Montana Highway Patrol Trooper Wade Palmer has regained consciousness in a Salt Lake City hospital and his medical status has improved from critical to stable condition, according to the Montana Department of Justice.
Palmer was shot three times in the neck, face and head last month just north of Missoula after locating a suspect involved in an earlier shooting that injured two and killed one man in Missoula.
So far, all of Palmer’s interactions have been non-verbal, but he has shown recognition of certain people and commands, according to a press release. He is scheduled for reconstructive surgery for jaw injuries on Thursday and has been moved from the University of Utah Hospital’s critical care unit to the neuro-acute care unit.
“We are immensely grateful for Trooper Palmer’s progress,” said Col. Tom Butler, chief of the Montana Highway Patrol. “We remain hopeful as we see Wade continue to heal and make positive strides; however, we are fully aware that he has a long journey ahead of him. We will be with him and his family every step of the way and we thank the public for their continued support and prayers.”
After Palmer was shot, he was transported to Providence St. Patrick Hospital in Missoula before eventually being flown to Salt Lake City.
Casey Blanchard, one of the three victims found shot at a related scene about an hour before the shooting involving Palmer, was also flown to Utah for treatment at the same hospital. Blanchard’s current condition is listed as stable, hospital staff told the Missoulian on Tuesday.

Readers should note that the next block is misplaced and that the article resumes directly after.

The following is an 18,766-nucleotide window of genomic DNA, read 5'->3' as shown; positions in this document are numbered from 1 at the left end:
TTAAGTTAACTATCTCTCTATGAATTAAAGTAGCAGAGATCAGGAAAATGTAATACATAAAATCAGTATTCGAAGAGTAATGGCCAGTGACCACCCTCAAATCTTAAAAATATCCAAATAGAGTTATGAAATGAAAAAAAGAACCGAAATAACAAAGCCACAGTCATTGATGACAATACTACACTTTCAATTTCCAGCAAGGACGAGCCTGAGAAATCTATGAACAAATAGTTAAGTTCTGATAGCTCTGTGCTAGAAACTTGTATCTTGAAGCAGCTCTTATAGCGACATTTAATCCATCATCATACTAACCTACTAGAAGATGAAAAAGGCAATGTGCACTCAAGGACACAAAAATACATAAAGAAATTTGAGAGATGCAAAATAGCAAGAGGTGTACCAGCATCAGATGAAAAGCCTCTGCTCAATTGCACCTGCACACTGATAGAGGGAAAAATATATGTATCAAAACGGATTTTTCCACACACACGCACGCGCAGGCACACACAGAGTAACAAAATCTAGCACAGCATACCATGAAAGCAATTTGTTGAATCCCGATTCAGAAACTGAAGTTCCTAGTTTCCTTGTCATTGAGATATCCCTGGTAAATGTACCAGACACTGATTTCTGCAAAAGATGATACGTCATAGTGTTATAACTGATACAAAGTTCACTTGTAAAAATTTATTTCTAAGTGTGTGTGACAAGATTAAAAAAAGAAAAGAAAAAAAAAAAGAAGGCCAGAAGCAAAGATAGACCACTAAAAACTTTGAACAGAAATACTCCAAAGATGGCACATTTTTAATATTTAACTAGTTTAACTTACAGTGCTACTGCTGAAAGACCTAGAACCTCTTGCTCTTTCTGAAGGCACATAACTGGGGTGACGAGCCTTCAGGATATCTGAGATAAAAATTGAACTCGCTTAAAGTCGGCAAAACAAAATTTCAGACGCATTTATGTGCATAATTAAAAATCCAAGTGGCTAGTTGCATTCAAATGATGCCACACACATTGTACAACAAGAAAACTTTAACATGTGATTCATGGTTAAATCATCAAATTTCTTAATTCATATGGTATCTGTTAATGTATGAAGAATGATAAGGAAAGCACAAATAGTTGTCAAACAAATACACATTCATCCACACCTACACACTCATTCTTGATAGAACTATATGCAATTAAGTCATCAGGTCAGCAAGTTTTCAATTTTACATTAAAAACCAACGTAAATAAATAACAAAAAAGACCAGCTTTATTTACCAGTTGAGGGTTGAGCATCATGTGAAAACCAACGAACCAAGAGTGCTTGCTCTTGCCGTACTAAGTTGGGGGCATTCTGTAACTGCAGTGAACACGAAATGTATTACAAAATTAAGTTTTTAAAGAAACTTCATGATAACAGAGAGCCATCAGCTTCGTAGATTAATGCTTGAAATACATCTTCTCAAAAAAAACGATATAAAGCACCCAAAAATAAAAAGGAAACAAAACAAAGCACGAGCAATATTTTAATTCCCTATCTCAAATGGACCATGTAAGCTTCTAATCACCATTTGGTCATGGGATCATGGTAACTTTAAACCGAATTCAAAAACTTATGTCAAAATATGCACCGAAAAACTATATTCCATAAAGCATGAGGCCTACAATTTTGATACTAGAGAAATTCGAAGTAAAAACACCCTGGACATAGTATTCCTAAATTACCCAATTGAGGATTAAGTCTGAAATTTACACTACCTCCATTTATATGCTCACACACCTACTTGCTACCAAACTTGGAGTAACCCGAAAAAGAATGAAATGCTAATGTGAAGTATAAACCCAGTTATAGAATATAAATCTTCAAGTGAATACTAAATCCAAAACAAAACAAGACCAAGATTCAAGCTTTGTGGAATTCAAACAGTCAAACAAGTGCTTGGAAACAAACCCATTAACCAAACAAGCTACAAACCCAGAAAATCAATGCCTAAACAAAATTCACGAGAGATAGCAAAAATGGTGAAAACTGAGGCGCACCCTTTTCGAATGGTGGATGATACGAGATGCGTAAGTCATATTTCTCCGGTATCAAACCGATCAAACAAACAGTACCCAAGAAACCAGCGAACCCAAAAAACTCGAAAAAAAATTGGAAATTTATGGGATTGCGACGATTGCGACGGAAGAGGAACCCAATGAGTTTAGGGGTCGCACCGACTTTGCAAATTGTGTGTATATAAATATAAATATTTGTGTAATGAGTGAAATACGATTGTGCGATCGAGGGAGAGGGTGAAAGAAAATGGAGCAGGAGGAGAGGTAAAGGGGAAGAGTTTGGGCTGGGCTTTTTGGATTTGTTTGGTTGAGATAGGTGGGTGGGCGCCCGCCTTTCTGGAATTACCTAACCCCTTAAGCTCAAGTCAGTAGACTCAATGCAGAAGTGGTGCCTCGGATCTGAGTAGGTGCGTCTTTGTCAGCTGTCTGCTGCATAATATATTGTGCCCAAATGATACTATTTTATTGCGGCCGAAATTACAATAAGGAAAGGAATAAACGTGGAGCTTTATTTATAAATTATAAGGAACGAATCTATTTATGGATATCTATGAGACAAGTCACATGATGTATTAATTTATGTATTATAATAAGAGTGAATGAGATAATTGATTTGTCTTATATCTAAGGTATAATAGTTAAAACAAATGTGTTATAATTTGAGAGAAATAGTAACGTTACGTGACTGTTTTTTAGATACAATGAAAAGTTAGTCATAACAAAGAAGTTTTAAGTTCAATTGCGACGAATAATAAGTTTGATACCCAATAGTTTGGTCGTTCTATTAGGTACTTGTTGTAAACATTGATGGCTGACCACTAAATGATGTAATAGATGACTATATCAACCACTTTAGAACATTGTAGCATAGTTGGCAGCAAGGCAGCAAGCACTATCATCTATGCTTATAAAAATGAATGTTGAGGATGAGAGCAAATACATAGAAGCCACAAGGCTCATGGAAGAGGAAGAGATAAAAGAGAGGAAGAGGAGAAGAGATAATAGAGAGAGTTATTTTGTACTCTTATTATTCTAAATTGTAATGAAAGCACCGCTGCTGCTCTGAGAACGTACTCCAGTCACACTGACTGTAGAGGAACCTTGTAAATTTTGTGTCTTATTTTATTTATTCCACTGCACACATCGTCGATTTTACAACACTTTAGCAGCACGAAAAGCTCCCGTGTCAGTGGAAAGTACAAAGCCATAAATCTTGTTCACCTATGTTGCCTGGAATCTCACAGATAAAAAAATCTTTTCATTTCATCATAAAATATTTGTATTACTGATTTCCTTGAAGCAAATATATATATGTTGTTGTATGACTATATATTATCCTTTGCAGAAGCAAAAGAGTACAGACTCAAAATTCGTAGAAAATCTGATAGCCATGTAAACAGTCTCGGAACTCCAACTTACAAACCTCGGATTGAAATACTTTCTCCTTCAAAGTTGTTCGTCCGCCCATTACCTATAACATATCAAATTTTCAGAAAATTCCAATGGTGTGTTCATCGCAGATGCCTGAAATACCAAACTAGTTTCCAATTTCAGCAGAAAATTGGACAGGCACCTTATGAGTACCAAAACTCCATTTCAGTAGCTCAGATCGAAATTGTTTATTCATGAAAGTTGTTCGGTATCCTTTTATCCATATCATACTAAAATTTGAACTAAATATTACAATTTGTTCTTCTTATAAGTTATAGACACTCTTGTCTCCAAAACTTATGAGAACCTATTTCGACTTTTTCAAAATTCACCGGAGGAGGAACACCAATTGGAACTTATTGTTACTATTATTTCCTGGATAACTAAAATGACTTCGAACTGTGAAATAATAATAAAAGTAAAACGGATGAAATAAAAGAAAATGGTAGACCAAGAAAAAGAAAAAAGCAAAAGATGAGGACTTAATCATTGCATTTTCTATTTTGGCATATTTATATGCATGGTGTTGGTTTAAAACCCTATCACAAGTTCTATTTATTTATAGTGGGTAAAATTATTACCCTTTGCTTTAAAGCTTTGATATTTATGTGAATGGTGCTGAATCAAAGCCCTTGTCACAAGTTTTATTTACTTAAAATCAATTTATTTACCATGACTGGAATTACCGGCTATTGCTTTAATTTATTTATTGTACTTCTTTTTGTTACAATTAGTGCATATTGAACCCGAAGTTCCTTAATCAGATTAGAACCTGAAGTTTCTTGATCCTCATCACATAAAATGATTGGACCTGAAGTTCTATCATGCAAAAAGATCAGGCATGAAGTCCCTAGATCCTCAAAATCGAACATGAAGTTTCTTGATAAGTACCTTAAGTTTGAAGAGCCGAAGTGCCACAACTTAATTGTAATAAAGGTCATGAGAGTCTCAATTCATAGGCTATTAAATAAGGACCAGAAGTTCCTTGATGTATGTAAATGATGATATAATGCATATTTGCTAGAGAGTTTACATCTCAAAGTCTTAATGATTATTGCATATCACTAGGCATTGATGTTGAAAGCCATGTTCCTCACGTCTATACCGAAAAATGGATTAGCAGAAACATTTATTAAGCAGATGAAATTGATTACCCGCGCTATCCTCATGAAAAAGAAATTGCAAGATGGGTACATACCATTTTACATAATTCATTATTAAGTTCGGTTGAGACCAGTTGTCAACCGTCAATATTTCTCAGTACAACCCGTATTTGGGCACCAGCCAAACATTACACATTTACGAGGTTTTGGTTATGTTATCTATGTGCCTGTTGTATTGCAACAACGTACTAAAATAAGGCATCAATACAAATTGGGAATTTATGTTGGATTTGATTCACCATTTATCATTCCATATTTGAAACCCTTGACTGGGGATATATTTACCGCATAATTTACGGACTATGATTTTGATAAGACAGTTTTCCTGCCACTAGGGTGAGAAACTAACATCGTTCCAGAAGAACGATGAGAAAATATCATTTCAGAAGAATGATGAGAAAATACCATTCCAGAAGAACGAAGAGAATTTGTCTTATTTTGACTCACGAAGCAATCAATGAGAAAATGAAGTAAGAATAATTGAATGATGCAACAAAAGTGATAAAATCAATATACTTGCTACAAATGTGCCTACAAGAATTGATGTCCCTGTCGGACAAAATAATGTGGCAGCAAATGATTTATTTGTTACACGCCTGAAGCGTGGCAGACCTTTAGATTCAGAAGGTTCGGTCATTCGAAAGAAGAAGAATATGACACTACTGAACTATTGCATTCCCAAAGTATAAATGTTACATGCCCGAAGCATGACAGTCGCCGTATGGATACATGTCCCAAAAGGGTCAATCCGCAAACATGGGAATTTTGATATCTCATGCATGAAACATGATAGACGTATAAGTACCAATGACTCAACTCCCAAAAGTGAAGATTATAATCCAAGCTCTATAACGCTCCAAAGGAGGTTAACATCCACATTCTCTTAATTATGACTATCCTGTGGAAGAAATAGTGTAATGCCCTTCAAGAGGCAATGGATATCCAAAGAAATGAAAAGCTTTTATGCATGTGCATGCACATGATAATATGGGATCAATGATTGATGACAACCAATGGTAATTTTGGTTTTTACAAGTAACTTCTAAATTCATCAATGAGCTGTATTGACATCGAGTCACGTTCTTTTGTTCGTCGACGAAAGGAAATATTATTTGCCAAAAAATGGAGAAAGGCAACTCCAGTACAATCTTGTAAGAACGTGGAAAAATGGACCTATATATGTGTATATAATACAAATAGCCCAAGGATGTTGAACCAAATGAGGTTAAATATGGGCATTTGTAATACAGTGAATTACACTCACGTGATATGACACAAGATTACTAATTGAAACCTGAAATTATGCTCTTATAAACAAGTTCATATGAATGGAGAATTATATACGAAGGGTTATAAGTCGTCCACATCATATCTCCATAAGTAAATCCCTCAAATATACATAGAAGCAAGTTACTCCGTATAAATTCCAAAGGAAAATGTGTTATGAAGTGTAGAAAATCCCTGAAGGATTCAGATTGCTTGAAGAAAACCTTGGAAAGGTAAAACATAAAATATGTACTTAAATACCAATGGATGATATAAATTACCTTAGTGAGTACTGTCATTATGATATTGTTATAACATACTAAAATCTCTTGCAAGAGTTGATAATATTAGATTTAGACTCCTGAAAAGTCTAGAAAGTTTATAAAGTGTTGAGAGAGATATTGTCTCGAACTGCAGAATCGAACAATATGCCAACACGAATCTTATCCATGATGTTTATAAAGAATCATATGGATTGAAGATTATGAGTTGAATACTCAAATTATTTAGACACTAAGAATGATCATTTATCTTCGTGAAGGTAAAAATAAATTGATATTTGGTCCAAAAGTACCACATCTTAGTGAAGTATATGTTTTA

Blanchard’s mother, Julie, also was shot and wounded in the same incident, and a friend, Shelley Hays, was killed.
A benefit for Blanchard and his family is set for April 27 at the St. Mary’s Parish in Stevensville. The event begins at 4 p.m., and all proceeds will go to the Blanchard family to assist with their mounting medical expenses.
Later on Tuesday, the Montana Federation of Public Employees announced in the past week its members had generated $3,000 for the Palmer family. In the same meeting, delegates approved a proposal to establish the MFPE Benevolence Fund.
“One of the historical pillars underpinning organized labor has been the assistance unions have provided members and their families during a time of crisis,” a release from MFPE spokesman Bob Funk states. “With a benevolence fund MFPE can provide limited financial assistance to members who may be injured on the job.”
Reporter Seaborn Larson contributed to this report.